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Online Threats



Phishing is a very common form of attack, using using emails. Attackers send emails purporting to be from organisations such as banks and ecommerce sites, with the aim of tricking users in to clicking on the email links and divulging personal information, especially:

  • Usernames
  • Passwords
  • Credit / Debit card information

Threat Reduction Measures

  • Always be wary of clicking on links in emails.
  • Check emails for spelling mistakes or typos as these are a tell-tale sign that an email is fake
  • Don’t give your card details out or login details – if in doubt navigate directly to the website an sign in using the normal address




This attack centres around poisoning the DNS cache on either a computer, server or router, with the intention of redirecting a user’s browser to a fake version of a website when the user types in a domain name.

When you type in a web address (e.g. the browser needs to lookup the IP address (e.g.  that matches the domain name. It is to this address that the request to load the page is send. If a hacker is able to alter the contents of the DNS cache then your browser will be passed the wrong IP address and you will be redirected to the fake site without noticing.

Want to see your computer’s DNS cache? Open a CMD prompt and type in ipconfig /displaydns

Threat Reduction Measures

  • Most websites now use SSL certificates. These certificates are used by your browser to ensure that the site is genuine.
  • Most browsers and anti-virus products keep an up to date list of servers that host fake content and warn the users before a page is known.


DOS/ DDOS – denial of service attacks / Distributed Denial Of Service Attacks

Often an objective of attackers is to shut down a webserver or website. A simple way of achieving this is to overload the site with thousands and thousands of requests for data. The server is overloaded with requests and it crashes. This is known as a Denial Of Service Attack.(DOS)

In order to defend attack such an attack, webservers often block requests from an IP address if it starts to send too many requests. The only way to circumvent this defence is to attack the server from many machines, in many locations at once. This can only be achieved if you first find a vulnerability in client computers (or more recently Internet Connected Devices like webcams, Network Attached Storage, Smart devices). You take control of these devices and turn them in to a large BOTNET, getting thousands or millions of hacked devices to send requests to the intended target. This type of attack of known as a Distributed Denial of Service Attack.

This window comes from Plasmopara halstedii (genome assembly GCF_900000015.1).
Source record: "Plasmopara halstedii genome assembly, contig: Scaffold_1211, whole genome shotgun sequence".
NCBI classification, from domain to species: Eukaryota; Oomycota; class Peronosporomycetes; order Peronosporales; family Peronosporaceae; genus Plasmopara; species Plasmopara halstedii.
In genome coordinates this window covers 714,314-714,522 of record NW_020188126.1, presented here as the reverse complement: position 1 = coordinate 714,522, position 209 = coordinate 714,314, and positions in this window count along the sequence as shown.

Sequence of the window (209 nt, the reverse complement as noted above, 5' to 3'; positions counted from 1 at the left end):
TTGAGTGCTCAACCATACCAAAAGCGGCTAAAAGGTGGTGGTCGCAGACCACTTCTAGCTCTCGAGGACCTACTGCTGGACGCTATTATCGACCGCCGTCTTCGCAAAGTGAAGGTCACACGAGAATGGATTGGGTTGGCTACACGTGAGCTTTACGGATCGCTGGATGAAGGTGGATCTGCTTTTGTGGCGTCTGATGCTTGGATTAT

Threat Reduction Measures

  • Enable DDOS protection on any web servers that you host.

Brute Force

Brute Force Attacks

This is useful again systems where either the website / system allows unlimited login attempts. The attacker keeps trying every possible password combination until they are successful. This form of attack is usually combined with a dictionary attack and is especially effective where short or common passwords are used (e.g. password123)


See how long it would take for your favourite password to be hacked using the following site:

Threat Reduction Measures

  • Use a hard to guess password where possible
  • Don’t use the same password for multiple sites.
  • Use 2 factor authentication
  • Change your password regularly
  • If you are developing your own website then enable login limits





Data interception and Theft

With the widespread adoption of WIFI in offices around the world, data interception has become widespread. Encrypted packets can be sniffed, and given enough packets and time, the WIFI encryption key can be computed and access to the network can be obtained. This is especially effective against older, weaker encryption technologies, for example WEP (Wired Equivalent Privacy)

A former student of mine did a class demonstration where he hacked my router WEP password in under ten seconds using free software!


Threat Reduction Measures

  • Use a strong encryption method such as WPA2
  • Always use end to end encryption on public wifi hotspots




SQL Injection

SQL Injection

An SQL Injection works by taking advantage of poor programming discipline while programming using SQL databases.

If user inputs are not sanitized (checked to make sure no illegal input has been entered) before processing, then an attacker can inject their own SQL statements in to the system.


Weak Python/SQL Code Example:

  • fname = input(“What’s you first name?”)
  • lname = input(“What’s your last name?”)
  • c.execute(“INSERT INTO STUDENTS VALUES(‘”+ fname + “‘,'”+lname+”‘);”)

In the example above the user input on lines 1 and 2 are directed added to the SQL statement using string concatenation, this allows the attack shown in the cartoon above to take place.

Threat Reduction Measures

Strong Python/SQL Code Example:

  • fname = input(“What’s you first name?”)
  • lname = input(“What’s your last name?”)
  • entry = (fname,lname)
  • c.execute(“INSERT INTO STUDENTS VALUES(?,?);”,entry)

In the example above the user input is first added to a tuple and then passed to execute function as an function parameter. This input is then sanitized internally within the execute function before being passed to the SQL query for processing.